Piggott, Lindsay and Sulaiman, JJ.
1. In this case Sardara, Bansi and Pokha, described as pasis by caste, residents of the same village, mauza Meoli, in the Rampur State, were put on their trial on a charge framed under Section 396 of the Indian Penal Code in respect of a dacoity committed on the 27th of June, 1922, at a village called Majhaula, in the Bahjoi police circle of the Moradabad district. The learned Sessions Judge has convicted all three accused and the record is before us for confirmation of the sentence of death passed by the sessions court. The accused have submitted petitions of appeal and the case has been argued by counsel on their behalf. The commission of a serious dacoity on the date and at the place specified in the charge is proved by abundant evidence and is not contested. The villagers seem to have expected succour from a fort belonging to a local Eaja and as the dacoits who were somewhere about thirty in number, were leaving the house which they had plundered, they found it necessary to fire on the assembled villagers in order to clear a passage for themselves. The evidence is that either two, or three, shots were fired, that two villagers were killed on the spot and others wounded. It will be convenient to consider at once the circumstances under which the three appellants came to be implicated. More than a month later, that is to say, on the 30th of July, 1922, the police in the Etah district arrested, under circumstances of grave suspicion. certain persons who were endeavouring to travel by train from the railway station of Kasganj or other railway stations on the same line in that district. Amongst the persons so arrested were these three accused, Sardara, Bansi and Pokha. The learned Sessions Judge does not say that they were arrested together; but he says that they were arrested under circumstances warranting the inference that they had gone to the Etah district on one and the same business. Sardara was produced before a Magistrate on the 1st of August, 1922, the next day but one after his arrest. To that Magistrate he made a detailed confession, admitting his complicity in dacoities which had just been committed in the Etah district and also referring to other dacoities committed by the same gang in other districts. Amongst the dacoities referred to in this confession is this offence committed at Majhaula for which the three accused have now been tried and convicted. In consequence of this statement, the three accused were placed, along with a number of other under-trial prisoners, in the Etah Jail on the 17th of August, 1922, when witnesses from Majhaula were brought to see if they could identify any of them. Evidence as to this identification proceeding has been given bv the Magistrate under whose supervision it was conducted. The result, so far as we are concerned, was that one witness, by name Angan Lal, picked out the accused Sardara and Bansi from amongst the entire number of persons paraded before him for identification. He has been consistent throughout in his statement in respect of these two men. He says they were amongst the dacoits who committed the offence at Majhaula and that Sardara had a gun. It was a dark night, but the dacoits had lit torches inside the house and, when they were leaving the house, the witness deposes that they passed quite close to him. The witness made no mistake in his identification; that is to say, he did not profess to recognize any of the persons placed before him except Sardara and Bansi. One other witness, by name Biba Ram, picked out the accused Bansi and Pokha as persons whom he recognized' as having been amongst the dacoits at Majhaula; but he also picked out and made the same assertion concerning an under-trial prisoner who admittedly had nothing whatever to do with the dacoity at Majhaula. His evidence is, therefore, discounted to this extent, that he has shown himself capable of making a wrong identification. We need not refer for the moment to the proceedings taken in the Aligarh district in respect of the dacoities committed there. The record of the present trial shows that when these three accused persons were placed on their trial at Moradabad, they simply pleaded not guilty. There is nothing in the statement of Sardara to the effect that he had been tendered a pardon in the Etah district. He did not make a statement to this effect before the Committing Magistrate at Moradabad, nor did he offer any such plea in the sessions court. In his petition of appeal to this Court what he says is that, having been tendered a pardon, he gave evidence as a prosecution witness in connection with one dacoity committed in the Etah district and one dacoity committed in the Aligarh district. He adds that, as a matter of fact, he knew nothing whatever about any dacoity committed in the Moradabad district, but that after his arrest the police had suggested to him that he should include his Moradabad dacoity in his statement and he had fallen in with the suggestion.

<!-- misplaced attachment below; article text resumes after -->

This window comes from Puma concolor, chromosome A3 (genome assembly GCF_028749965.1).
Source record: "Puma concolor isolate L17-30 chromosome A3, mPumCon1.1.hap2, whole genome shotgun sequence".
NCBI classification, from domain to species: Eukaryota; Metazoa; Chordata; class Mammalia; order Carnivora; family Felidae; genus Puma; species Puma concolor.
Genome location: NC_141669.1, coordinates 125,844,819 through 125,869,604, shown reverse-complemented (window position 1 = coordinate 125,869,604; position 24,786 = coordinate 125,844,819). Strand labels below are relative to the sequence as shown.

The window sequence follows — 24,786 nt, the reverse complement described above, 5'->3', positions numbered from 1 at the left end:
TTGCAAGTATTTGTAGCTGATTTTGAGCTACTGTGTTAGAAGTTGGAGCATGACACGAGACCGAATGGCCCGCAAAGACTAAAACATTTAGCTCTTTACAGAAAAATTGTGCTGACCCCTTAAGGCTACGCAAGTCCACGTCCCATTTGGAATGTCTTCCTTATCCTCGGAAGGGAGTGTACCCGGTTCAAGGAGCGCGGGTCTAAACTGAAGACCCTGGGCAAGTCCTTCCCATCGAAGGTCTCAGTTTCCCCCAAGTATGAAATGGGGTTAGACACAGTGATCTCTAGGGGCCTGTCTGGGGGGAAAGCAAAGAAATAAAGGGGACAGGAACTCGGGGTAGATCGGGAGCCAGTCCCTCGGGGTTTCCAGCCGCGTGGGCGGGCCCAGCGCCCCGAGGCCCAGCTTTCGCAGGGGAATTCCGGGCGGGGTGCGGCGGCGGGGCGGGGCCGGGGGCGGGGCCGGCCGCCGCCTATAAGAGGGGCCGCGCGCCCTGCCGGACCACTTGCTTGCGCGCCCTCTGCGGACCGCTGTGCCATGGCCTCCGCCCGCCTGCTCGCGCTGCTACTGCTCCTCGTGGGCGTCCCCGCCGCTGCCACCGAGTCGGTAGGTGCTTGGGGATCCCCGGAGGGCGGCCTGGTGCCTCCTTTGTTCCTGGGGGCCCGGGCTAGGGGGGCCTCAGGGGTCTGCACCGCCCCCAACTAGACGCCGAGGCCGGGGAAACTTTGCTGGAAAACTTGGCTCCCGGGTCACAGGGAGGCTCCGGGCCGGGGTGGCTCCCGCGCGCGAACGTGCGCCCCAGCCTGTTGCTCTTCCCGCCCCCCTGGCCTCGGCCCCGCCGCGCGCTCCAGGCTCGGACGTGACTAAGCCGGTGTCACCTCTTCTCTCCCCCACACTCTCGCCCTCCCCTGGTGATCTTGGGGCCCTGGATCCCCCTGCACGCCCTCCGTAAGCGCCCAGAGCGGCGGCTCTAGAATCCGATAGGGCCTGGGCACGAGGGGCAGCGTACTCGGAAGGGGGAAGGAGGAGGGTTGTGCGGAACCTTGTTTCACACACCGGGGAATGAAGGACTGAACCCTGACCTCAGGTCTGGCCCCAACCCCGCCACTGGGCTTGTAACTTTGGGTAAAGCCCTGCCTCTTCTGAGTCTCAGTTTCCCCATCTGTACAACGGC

2. It was after examining this petition of appeal that the question was raised before the Bench hearing the said appeal as to whether Sardara ought to have been tried at all by the Sessions Judge of Moradabad. It is quite true that he did not plead in that sessions court any pardon in bar of his trial; but in the case of a prisoner of this class, not represented by counsel, it would not be fair to press such a point against him. This Court has, therefore, undertaken to investigate the question whether there was or was not in existence a Magistrate's order, having the effect of a valid tender of pardon in respect of this offence at Majhaula, of which Sardara has now been convicted, which pardon the said Sardara could have pleaded in bar of the trial. In the record of the Etah dacoity, sessions trial No. 57 of 1922. we do not find any formal order drawn up by the Committing Magistrate, or by any other Magistrate, of the kind presupposed by the provisions of Section 337 of the Code of Criminal Procedure. Wo do find, however, something which may be treated as, for practical purposes, the equivalent of such a proceeding. It appears that on the 6th of September, 1922, Sardara was produced before Mr. Abdul Haq, a Magistrate of the first class. The Magistrate began his examination of Sardara by recording the following questions:
Are you prepared to accept a pardon upon this condition, that you shall state accurately and fully all the facts known to you concerning (or connected with) the Nagla Kunji dacoity
3. The accused replied: 'Yes, I am so prepared.'